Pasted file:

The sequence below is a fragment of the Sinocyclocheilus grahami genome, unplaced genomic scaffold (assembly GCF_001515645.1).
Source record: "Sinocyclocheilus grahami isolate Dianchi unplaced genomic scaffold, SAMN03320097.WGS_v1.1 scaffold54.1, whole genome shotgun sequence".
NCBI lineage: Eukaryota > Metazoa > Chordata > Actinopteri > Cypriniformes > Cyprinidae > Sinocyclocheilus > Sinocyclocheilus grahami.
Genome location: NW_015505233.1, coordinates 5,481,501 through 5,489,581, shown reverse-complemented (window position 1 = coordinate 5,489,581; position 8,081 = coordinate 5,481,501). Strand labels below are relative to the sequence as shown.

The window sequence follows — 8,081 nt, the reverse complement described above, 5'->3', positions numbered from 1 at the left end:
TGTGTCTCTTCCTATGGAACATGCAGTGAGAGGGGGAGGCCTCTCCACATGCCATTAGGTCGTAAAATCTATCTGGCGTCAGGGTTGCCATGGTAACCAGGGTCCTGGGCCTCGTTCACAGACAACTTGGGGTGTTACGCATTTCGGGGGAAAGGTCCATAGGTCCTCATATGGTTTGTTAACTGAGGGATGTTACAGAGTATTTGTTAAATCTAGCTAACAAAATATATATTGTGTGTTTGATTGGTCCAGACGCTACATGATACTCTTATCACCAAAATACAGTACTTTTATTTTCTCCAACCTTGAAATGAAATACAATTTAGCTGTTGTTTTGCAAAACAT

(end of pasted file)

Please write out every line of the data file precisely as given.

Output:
The sequence below is a fragment of the Sinocyclocheilus grahami genome, unplaced genomic scaffold (assembly GCF_001515645.1).
Source record: "Sinocyclocheilus grahami isolate Dianchi unplaced genomic scaffold, SAMN03320097.WGS_v1.1 scaffold54.1, whole genome shotgun sequence".
NCBI lineage: Eukaryota > Metazoa > Chordata > Actinopteri > Cypriniformes > Cyprinidae > Sinocyclocheilus > Sinocyclocheilus grahami.
Genome location: NW_015505233.1, coordinates 5,481,501 through 5,489,581, shown reverse-complemented (window position 1 = coordinate 5,489,581; position 8,081 = coordinate 5,481,501). Strand labels below are relative to the sequence as shown.

The window sequence follows — 8,081 nt, the reverse complement described above, 5'->3', positions numbered from 1 at the left end:
TGTGTCTCTTCCTATGGAACATGCAGTGAGAGGGGGAGGCCTCTCCACATGCCATTAGGTCGTAAAATCTATCTGGCGTCAGGGTTGCCATGGTAACCAGGGTCCTGGGCCTCGTTCACAGACAACTTGGGGTGTTACGCATTTCGGGGGAAAGGTCCATAGGTCCTCATATGGTTTGTTAACTGAGGGATGTTACAGAGTATTTGTTAAATCTAGCTAACAAAATATATATTGTGTGTTTGATTGGTCCAGACGCTACATGATACTCTTATCACCAAAATACAGTACTTTTATTTTCTCCAACCTTGAAATGAAATACAATTTAGCTGTTGTTTTGCAAAACAT